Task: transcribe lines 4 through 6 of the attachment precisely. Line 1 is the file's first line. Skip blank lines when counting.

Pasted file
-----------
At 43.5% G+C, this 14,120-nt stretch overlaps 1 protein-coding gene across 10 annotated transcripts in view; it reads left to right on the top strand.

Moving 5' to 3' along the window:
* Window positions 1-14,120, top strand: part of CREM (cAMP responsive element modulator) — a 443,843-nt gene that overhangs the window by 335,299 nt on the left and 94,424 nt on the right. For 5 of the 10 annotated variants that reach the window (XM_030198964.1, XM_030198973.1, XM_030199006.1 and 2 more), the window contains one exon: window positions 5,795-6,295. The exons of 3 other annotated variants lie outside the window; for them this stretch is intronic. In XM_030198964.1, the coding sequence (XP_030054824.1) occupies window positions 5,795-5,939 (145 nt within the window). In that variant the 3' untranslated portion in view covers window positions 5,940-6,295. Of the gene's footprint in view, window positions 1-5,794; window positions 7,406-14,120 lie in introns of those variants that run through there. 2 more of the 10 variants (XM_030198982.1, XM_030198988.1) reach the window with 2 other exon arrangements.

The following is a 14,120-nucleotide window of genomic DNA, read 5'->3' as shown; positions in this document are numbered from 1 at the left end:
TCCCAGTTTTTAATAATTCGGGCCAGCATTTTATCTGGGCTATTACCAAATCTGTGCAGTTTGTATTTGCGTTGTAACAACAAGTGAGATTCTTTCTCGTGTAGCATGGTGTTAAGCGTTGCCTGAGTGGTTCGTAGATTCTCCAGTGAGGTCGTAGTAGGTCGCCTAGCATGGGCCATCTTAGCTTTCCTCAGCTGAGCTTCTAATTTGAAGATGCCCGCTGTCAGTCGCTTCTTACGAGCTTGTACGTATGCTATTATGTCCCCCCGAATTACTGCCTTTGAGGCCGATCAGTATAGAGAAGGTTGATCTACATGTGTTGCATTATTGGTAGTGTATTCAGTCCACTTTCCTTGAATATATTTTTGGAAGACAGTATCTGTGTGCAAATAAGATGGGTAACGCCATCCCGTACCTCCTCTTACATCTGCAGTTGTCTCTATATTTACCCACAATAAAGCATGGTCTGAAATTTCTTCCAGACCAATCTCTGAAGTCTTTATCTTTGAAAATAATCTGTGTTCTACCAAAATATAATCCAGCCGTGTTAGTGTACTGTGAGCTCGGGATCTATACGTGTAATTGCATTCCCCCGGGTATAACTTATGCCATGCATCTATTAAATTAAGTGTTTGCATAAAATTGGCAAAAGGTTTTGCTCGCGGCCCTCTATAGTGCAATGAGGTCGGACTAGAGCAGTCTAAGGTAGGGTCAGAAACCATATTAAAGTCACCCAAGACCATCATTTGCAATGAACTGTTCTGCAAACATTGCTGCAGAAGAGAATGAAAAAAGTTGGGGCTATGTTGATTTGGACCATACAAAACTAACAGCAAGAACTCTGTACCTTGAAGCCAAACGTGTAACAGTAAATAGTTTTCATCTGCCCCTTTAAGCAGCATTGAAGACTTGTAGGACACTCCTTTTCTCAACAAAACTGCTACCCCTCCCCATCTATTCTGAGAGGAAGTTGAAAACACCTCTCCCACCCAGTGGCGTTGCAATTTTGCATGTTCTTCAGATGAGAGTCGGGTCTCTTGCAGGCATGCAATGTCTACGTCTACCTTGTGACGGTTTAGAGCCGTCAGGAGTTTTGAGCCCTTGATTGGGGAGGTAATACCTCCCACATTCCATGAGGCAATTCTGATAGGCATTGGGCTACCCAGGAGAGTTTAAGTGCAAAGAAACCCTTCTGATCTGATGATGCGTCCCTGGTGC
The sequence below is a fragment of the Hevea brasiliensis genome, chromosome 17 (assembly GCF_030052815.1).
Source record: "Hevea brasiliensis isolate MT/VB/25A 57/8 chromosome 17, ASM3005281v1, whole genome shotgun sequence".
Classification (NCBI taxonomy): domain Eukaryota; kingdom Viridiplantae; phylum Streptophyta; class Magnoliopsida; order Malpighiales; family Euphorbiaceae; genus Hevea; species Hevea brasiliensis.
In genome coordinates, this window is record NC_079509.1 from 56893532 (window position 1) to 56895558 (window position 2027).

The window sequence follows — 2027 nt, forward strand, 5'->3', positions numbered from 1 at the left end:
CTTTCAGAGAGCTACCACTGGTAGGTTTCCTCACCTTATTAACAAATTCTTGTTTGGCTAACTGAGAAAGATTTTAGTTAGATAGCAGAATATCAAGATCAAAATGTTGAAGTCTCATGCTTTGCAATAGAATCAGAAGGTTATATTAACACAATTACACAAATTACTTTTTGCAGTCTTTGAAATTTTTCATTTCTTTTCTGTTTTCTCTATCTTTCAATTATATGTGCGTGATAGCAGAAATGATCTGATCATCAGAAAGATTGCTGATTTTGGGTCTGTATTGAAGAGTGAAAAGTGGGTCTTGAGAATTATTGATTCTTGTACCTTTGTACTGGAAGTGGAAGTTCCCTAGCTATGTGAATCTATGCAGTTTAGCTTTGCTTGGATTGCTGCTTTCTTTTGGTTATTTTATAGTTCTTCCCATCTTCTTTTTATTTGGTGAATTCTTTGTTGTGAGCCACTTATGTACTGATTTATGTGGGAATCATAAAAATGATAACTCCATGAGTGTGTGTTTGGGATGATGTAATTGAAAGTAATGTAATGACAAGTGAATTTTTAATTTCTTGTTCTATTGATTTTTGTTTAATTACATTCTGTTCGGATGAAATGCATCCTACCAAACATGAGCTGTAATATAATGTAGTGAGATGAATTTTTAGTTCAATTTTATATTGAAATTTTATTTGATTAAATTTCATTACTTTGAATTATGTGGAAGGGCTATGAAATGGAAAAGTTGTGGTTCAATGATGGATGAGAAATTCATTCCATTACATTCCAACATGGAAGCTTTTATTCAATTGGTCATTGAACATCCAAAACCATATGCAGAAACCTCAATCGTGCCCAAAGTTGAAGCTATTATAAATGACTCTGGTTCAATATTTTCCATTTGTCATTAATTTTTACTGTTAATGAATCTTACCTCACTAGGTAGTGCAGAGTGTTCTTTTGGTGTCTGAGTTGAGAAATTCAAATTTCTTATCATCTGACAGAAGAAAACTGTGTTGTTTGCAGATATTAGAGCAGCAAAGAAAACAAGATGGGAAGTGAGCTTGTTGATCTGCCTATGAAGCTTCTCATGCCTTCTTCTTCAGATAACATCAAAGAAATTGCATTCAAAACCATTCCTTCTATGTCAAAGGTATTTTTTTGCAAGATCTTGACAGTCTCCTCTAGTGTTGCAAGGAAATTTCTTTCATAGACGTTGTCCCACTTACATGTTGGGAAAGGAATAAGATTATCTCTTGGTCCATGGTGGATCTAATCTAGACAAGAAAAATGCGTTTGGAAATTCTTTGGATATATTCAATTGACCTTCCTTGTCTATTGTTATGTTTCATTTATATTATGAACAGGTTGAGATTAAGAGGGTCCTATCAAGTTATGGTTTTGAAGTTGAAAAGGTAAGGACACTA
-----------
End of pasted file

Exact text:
The following is a 14,120-nucleotide window of genomic DNA, read 5'->3' as shown; positions in this document are numbered from 1 at the left end:
TCCCAGTTTTTAATAATTCGGGCCAGCATTTTATCTGGGCTATTACCAAATCTGTGCAGTTTGTATTTGCGTTGTAACAACAAGTGAGATTCTTTCTCGTGTAGCATGGTGTTAAGCGTTGCCTGAGTGGTTCGTAGATTCTCCAGTGAGGTCGTAGTAGGTCGCCTAGCATGGGCCATCTTAGCTTTCCTCAGCTGAGCTTCTAATTTGAAGATGCCCGCTGTCAGTCGCTTCTTACGAGCTTGTACGTATGCTATTATGTCCCCCCGAATTACTGCCTTTGAGGCCGATCAGTATAGAGAAGGTTGATCTACATGTGTTGCATTATTGGTAGTGTATTCAGTCCACTTTCCTTGAATATATTTTTGGAAGACAGTATCTGTGTGCAAATAAGATGGGTAACGCCATCCCGTACCTCCTCTTACATCTGCAGTTGTCTCTATATTTACCCACAATAAAGCATGGTCTGAAATTTCTTCCAGACCAATCTCTGAAGTCTTTATCTTTGAAAATAATCTGTGTTCTACCAAAATATAATCCAGCCGTGTTAGTGTACTGTGAGCTCGGGATCTATACGTGTAATTGCATTCCCCCGGGTATAACTTATGCCATGCATCTATTAAATTAAGTGTTTGCATAAAATTGGCAAAAGGTTTTGCTCGCGGCCCTCTATAGTGCAATGAGGTCGGACTAGAGCAGTCTAAGGTAGGGTCAGAAACCATATTAAAGTCACCCAAGACCATCATTTGCAATGAACTGTTCTGCAAACATTGCTGCAGAAGAGAATGAAAAAAGTTGGGGCTATGTTGATTTGGACCATACAAAACTAACAGCAAGAACTCTGTACCTTGAAGCCAAACGTGTAACAGTAAATAGTTTTCATCTGCCCCTTTAAGCAGCATTGAAGACTTGTAGGACACTCCTTTTCTCAACAAAACTGCTACCCCTCCCCATCTATTCTGAGAGGAAGTTGAAAACACCTCTCCCACCCAGTGGCGTTGCAATTTTGCATGTTCTTCAGATGAGAGTCGGGTCTCTTGCAGGCATGCAATGTCTACGTCTACCTTGTGACGGTTTAGAGCCGTCAGGAGTTTTGAGCCCTTGATTGGGGAGGTAATACCTCCCACATTCCATGAGGCAATTCTGATAGGCATTGGGCTACCCAGGAGAGTTTAAGTGCAAAGAAACCCTTCTGATCTGATGATGCGTCCCTGGTGC
The sequence below is a fragment of the Hevea brasiliensis genome, chromosome 17 (assembly GCF_030052815.1).